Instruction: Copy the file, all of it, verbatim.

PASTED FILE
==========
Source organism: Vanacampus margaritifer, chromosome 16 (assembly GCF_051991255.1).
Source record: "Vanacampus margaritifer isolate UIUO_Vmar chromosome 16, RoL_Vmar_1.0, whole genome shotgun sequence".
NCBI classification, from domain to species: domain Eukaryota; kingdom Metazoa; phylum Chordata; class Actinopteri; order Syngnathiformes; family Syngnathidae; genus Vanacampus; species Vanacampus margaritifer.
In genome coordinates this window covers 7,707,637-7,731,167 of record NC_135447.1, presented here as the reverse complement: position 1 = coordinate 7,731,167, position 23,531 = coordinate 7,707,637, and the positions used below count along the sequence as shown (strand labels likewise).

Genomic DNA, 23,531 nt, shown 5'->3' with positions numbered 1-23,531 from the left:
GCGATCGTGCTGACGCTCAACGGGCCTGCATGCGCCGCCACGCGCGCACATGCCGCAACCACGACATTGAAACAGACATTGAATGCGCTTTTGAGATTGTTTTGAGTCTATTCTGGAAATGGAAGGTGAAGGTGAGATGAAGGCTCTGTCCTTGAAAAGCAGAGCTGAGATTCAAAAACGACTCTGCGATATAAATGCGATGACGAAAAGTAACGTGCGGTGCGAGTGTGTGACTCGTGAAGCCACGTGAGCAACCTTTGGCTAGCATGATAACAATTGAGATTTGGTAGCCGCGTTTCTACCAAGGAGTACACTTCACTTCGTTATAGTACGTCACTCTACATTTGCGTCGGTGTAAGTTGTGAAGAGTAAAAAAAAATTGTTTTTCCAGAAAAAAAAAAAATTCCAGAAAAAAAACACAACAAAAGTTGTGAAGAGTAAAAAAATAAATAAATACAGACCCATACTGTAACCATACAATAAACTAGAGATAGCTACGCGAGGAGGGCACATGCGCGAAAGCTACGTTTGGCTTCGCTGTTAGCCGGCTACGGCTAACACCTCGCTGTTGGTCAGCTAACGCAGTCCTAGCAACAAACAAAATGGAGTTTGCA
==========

Source organism: Vanacampus margaritifer, chromosome 16 (assembly GCF_051991255.1).
Source record: "Vanacampus margaritifer isolate UIUO_Vmar chromosome 16, RoL_Vmar_1.0, whole genome shotgun sequence".
NCBI classification, from domain to species: domain Eukaryota; kingdom Metazoa; phylum Chordata; class Actinopteri; order Syngnathiformes; family Syngnathidae; genus Vanacampus; species Vanacampus margaritifer.
In genome coordinates this window covers 7,707,637-7,731,167 of record NC_135447.1, presented here as the reverse complement: position 1 = coordinate 7,731,167, position 23,531 = coordinate 7,707,637, and the positions used below count along the sequence as shown (strand labels likewise).

Genomic DNA, 23,531 nt, shown 5'->3' with positions numbered 1-23,531 from the left:
GCGATCGTGCTGACGCTCAACGGGCCTGCATGCGCCGCCACGCGCGCACATGCCGCAACCACGACATTGAAACAGACATTGAATGCGCTTTTGAGATTGTTTTGAGTCTATTCTGGAAATGGAAGGTGAAGGTGAGATGAAGGCTCTGTCCTTGAAAAGCAGAGCTGAGATTCAAAAACGACTCTGCGATATAAATGCGATGACGAAAAGTAACGTGCGGTGCGAGTGTGTGACTCGTGAAGCCACGTGAGCAACCTTTGGCTAGCATGATAACAATTGAGATTTGGTAGCCGCGTTTCTACCAAGGAGTACACTTCACTTCGTTATAGTACGTCACTCTACATTTGCGTCGGTGTAAGTTGTGAAGAGTAAAAAAAAATTGTTTTTCCAGAAAAAAAAAAAATTCCAGAAAAAAAACACAACAAAAGTTGTGAAGAGTAAAAAAATAAATAAATACAGACCCATACTGTAACCATACAATAAACTAGAGATAGCTACGCGAGGAGGGCACATGCGCGAAAGCTACGTTTGGCTTCGCTGTTAGCCGGCTACGGCTAACACCTCGCTGTTGGTCAGCTAACGCAGTCCTAGCAACAAACAAAATGGAGTTTGCA